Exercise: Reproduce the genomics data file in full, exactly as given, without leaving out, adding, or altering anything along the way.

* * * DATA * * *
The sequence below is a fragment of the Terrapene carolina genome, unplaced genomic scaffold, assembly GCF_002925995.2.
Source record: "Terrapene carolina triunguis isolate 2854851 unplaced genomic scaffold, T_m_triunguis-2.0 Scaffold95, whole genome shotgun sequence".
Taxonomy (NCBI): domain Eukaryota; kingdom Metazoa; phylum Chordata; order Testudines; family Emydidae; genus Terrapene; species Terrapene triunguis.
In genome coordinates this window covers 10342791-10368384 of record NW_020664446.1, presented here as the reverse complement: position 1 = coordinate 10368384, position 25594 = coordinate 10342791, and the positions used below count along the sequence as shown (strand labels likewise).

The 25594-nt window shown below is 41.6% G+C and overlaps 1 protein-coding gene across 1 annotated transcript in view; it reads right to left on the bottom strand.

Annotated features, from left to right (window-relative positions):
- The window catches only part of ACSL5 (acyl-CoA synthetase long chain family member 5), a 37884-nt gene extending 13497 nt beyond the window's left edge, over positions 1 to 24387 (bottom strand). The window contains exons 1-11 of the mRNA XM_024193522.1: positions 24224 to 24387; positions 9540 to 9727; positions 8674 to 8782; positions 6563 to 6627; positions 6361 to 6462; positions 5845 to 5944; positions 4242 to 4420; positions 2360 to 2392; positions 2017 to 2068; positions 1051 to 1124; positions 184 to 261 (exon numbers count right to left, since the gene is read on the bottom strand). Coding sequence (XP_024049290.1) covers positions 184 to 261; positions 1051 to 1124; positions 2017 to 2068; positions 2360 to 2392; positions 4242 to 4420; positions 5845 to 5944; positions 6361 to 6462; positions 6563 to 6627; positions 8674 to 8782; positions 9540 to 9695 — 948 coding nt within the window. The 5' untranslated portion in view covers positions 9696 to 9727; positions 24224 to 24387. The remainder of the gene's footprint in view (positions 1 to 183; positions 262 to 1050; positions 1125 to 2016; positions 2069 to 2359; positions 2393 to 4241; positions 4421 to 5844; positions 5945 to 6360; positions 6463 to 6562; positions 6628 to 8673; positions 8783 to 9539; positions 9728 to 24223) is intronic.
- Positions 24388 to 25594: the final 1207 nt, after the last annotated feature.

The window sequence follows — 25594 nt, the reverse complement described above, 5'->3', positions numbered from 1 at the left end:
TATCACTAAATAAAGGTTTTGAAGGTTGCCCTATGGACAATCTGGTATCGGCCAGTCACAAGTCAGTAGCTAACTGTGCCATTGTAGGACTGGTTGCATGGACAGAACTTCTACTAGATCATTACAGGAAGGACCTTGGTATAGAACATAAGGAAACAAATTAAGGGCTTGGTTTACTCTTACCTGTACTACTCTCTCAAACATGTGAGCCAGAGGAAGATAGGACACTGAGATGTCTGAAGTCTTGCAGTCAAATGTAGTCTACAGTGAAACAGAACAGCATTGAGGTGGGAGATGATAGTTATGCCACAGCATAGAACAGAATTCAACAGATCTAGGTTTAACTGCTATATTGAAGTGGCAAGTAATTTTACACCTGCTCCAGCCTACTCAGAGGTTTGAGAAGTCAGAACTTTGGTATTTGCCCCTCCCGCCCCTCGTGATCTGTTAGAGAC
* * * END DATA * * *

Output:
The sequence below is a fragment of the Terrapene carolina genome, unplaced genomic scaffold, assembly GCF_002925995.2.
Source record: "Terrapene carolina triunguis isolate 2854851 unplaced genomic scaffold, T_m_triunguis-2.0 Scaffold95, whole genome shotgun sequence".
Taxonomy (NCBI): domain Eukaryota; kingdom Metazoa; phylum Chordata; order Testudines; family Emydidae; genus Terrapene; species Terrapene triunguis.
In genome coordinates this window covers 10342791-10368384 of record NW_020664446.1, presented here as the reverse complement: position 1 = coordinate 10368384, position 25594 = coordinate 10342791, and the positions used below count along the sequence as shown (strand labels likewise).

The 25594-nt window shown below is 41.6% G+C and overlaps 1 protein-coding gene across 1 annotated transcript in view; it reads right to left on the bottom strand.

Annotated features, from left to right (window-relative positions):
- The window catches only part of ACSL5 (acyl-CoA synthetase long chain family member 5), a 37884-nt gene extending 13497 nt beyond the window's left edge, over positions 1 to 24387 (bottom strand). The window contains exons 1-11 of the mRNA XM_024193522.1: positions 24224 to 24387; positions 9540 to 9727; positions 8674 to 8782; positions 6563 to 6627; positions 6361 to 6462; positions 5845 to 5944; positions 4242 to 4420; positions 2360 to 2392; positions 2017 to 2068; positions 1051 to 1124; positions 184 to 261 (exon numbers count right to left, since the gene is read on the bottom strand). Coding sequence (XP_024049290.1) covers positions 184 to 261; positions 1051 to 1124; positions 2017 to 2068; positions 2360 to 2392; positions 4242 to 4420; positions 5845 to 5944; positions 6361 to 6462; positions 6563 to 6627; positions 8674 to 8782; positions 9540 to 9695 — 948 coding nt within the window. The 5' untranslated portion in view covers positions 9696 to 9727; positions 24224 to 24387. The remainder of the gene's footprint in view (positions 1 to 183; positions 262 to 1050; positions 1125 to 2016; positions 2069 to 2359; positions 2393 to 4241; positions 4421 to 5844; positions 5945 to 6360; positions 6463 to 6562; positions 6628 to 8673; positions 8783 to 9539; positions 9728 to 24223) is intronic.
- Positions 24388 to 25594: the final 1207 nt, after the last annotated feature.

The window sequence follows — 25594 nt, the reverse complement described above, 5'->3', positions numbered from 1 at the left end:
TATCACTAAATAAAGGTTTTGAAGGTTGCCCTATGGACAATCTGGTATCGGCCAGTCACAAGTCAGTAGCTAACTGTGCCATTGTAGGACTGGTTGCATGGACAGAACTTCTACTAGATCATTACAGGAAGGACCTTGGTATAGAACATAAGGAAACAAATTAAGGGCTTGGTTTACTCTTACCTGTACTACTCTCTCAAACATGTGAGCCAGAGGAAGATAGGACACTGAGATGTCTGAAGTCTTGCAGTCAAATGTAGTCTACAGTGAAACAGAACAGCATTGAGGTGGGAGATGATAGTTATGCCACAGCATAGAACAGAATTCAACAGATCTAGGTTTAACTGCTATATTGAAGTGGCAAGTAATTTTACACCTGCTCCAGCCTACTCAGAGGTTTGAGAAGTCAGAACTTTGGTATTTGCCCCTCCCGCCCCTCGTGATCTGTTAGAGAC